Neoadjuvant Trastuzumab for Locally Advanced Breast Cancer: NOAH Results

Nick Mulcahy

February 03, 2010

February 3, 2010 — In women with either HER2-positive locally advanced or inflammatory breast cancer, trastuzumab (Herceptin, Roche) should be offered as neoadjuvant treatment alongside chemotherapy and, after surgery, continued as adjuvant treatment, according to the authors of a new study published in January 30 issue of The Lancet.

The addition of 1 year of trastuzumab in this fashion improved overall response rates, almost doubled rates of pathological complete response, and reduced risk for relapse, progression, or death, compared with no trastuzumab, write the authors, led by Luca Gianni, MD, from the Istituto Nazionale Tumori in Milan, Italy.

The results of the randomized phase 3 trial, known as NOAH (Neo-Adjuvant Herceptin), were first reported at the American Society of Clinical Oncology meeting in 2008, where Dr. Gianni said that neoadjuvant trastuzumab should be a "standard treatment option."

Currently, trastuzumab is only approved for use only in the adjuvant setting.

The study's primary end point, event-free survival, was significantly improved with the addition of trastuzumab (hazard ratio [HR], 0.59; 95% confidence interval [CI], 0.38 - 0.90; = .013). Three-year event-free survival was 71% with trastuzumab and 56% without.

However, the improved survival in the trastuzumab group was not significant, note the authors, who plan to do extended follow-up.

Dr. Gianni and colleagues cast doubt as to whether a statistically significant survival advantage will be shown in the future.

We cannot conclude that the neoadjuvant component of trastuzumab treatment led to the improvement in event-free survival.

"Crossover to adjuvant trastuzumab in 17% of patients and use of trastuzumab at relapse could prevent a survival advantage being shown, despite passage of time," they write.

The authors recommend offering trastuzumab before surgery to patients, even though they are not sure if this approach is responsible for the trial's positive results.

"Importantly, we did not compare a neoadjuvant plus adjuvant approach with adjuvant treatment alone," they write. "Therefore, we cannot conclude that the neoadjuvant component of trastuzumab treatment led to the improvement in event-free survival — the same improvement might have been seen with 1 year of adjuvant trastuzumab alone."

Good News and Advice About Cardiotoxicities

In NOAH, 235 women were randomly assigned to an anthracycline-based chemotherapeutic regimen (doxorubicin, paclitaxel, cyclophosphamide, methotrexate, and fluorouracil) with (n = 117) or without (n = 118) a year of trastuzumab, delivered with chemotherapy and as monotherapy after surgery.

The trial produced some good news for clinicians who are concerned about cardiotoxicities when trastuzumab is delivered concurrently with an anthracycline, suggested an accompanying editorial.

Melanie D Seal, MD, and Stephen K Chia, MD, from the British Columbia Cancer Agency in Vancouver, observe that, "somewhat surprisingly," the NOAH trial had "similar cardiotoxicity rates to those reported in the adjuvant trials (none of which delivered concurrent anthracyclines and trastuzumab)."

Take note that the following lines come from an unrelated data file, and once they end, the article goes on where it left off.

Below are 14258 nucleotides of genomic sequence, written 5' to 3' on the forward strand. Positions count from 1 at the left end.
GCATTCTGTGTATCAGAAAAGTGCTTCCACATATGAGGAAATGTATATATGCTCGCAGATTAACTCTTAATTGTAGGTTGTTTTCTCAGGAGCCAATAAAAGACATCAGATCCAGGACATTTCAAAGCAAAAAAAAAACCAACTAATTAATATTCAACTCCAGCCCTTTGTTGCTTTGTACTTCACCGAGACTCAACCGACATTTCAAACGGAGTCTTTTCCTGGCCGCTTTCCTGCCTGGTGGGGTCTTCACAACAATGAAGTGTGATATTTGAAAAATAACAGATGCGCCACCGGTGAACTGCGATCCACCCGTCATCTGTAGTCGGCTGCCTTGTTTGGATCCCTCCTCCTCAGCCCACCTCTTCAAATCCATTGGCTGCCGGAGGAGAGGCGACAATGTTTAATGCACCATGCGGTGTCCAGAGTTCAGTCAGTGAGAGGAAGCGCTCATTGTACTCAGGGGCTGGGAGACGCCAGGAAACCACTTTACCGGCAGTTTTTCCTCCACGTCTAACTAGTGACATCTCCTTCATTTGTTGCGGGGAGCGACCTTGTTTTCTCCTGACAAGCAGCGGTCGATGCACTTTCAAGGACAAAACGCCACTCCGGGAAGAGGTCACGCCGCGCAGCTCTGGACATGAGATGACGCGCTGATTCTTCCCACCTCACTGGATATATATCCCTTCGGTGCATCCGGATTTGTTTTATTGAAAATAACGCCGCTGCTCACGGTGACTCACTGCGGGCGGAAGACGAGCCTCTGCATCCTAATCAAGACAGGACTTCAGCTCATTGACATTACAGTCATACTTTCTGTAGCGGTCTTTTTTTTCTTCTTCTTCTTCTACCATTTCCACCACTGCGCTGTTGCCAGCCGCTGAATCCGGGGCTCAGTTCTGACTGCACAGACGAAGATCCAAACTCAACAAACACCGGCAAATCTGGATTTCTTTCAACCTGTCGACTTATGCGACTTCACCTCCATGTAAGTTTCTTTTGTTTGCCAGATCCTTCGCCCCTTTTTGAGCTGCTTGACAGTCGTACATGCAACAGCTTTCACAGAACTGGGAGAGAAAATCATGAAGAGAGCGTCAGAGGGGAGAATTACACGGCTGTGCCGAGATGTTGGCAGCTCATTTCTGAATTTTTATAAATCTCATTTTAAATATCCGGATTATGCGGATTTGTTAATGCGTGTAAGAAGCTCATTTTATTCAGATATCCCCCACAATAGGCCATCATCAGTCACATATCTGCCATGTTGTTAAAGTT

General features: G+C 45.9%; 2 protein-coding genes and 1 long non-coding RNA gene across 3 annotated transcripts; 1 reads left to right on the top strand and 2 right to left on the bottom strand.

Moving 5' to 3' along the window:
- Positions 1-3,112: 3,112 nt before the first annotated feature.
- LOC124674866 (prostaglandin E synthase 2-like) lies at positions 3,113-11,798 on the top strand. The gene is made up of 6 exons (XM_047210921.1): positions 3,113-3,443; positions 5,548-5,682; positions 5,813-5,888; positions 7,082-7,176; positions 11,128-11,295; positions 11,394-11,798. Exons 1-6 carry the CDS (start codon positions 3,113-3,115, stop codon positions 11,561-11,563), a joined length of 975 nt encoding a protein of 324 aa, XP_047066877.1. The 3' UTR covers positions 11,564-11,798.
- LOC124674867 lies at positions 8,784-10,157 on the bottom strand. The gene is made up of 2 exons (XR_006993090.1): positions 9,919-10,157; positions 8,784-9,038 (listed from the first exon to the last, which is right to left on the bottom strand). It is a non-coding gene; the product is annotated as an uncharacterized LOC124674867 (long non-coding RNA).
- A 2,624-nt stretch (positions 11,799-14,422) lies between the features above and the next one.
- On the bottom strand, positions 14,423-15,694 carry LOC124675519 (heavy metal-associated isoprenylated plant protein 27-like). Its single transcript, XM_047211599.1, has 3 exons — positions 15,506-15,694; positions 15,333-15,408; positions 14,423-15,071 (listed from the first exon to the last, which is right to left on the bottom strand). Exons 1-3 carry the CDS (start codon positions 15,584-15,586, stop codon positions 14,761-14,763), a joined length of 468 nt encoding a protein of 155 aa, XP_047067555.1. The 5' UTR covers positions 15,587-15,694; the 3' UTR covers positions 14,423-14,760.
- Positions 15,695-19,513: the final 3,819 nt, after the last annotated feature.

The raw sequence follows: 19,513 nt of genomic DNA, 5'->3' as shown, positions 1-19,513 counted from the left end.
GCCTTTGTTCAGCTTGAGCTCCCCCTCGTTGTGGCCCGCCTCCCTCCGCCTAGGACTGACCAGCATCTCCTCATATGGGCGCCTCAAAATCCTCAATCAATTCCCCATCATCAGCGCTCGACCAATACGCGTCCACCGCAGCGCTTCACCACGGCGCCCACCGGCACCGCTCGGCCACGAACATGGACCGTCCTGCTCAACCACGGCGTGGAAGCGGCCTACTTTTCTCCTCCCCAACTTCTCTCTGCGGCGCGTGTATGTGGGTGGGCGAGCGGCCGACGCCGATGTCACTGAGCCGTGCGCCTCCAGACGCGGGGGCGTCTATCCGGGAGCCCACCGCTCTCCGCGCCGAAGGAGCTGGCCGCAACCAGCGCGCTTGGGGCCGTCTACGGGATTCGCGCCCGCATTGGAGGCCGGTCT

Only 2 patients in NOAH had clinical congestive heart failure (1.7%; 95% CI, 0.5 - 6.0); both responded to cardiac drugs, report the study authors. Another 2 patients (1.7%) had a potentially important asymptomatic fall in left ventricular function.

Still, the editorialists note, the NOAH results had "fairly short follow-up and wide confidence intervals for cardiotoxicity."

Nevertheless, to the editorialists, the cardiotoxicities reported challenge a "dogma" held by some clinicians.

The dogma became the inability to safely deliver these 2 active agents concurrently.

"After the landmark study by Slamon and colleagues showed a 27% cardiac toxicity rate in patients receiving concurrent anthracycline and trastuzumab for HER2-positive advanced breast cancer," write the editorialists, "the dogma became the inability to safely deliver these 2 active agents concurrently in clinical practice" (N Engl J Med. 2001;344:783-792).

Dr. Slamon continues to hold that opinion and favors the use of nonanthracycline-based chemotherapy in conjunction with trastuzumab, as reported by Medscape Oncology.

The editorialists, however, see advantages with anthracyclines and suggest that clinicians tailor treatment to the individual.

They write that HER2-positive breast cancers are "sensitive" to anthracyclines, and that preclinical data suggest "additive or synergistic effects" for the combination of anthracyclines and trastuzumab in patients who present with high-risk disease, such as locally advanced or inflammatory breast cancer.

"The concomitant delivery of these drugs should be considered with an apparently favorable risk-to-benefit ratio," write Drs. Seal and Chia. "Factors such as a low cumulative dose of anthracycline and high baseline left ventricular ejection fraction might contribute to a decreased rate of cardiotoxicity." They add that reduced peak doses or different formulations of anthracyclines can also lower cardiotoxicity.

F. Hoffmann-La Roche provided trastuzumab and financial support for the trial. Dr. Gianni reports serving on scientific advisory boards for Roche, Genentech, GlaxoSmithKline, Wyeth, Novartis, Millennium, Biogen Idec, and Eisai.

Lancet. 2010;375:349-350, 377-384. Abstract, Abstract

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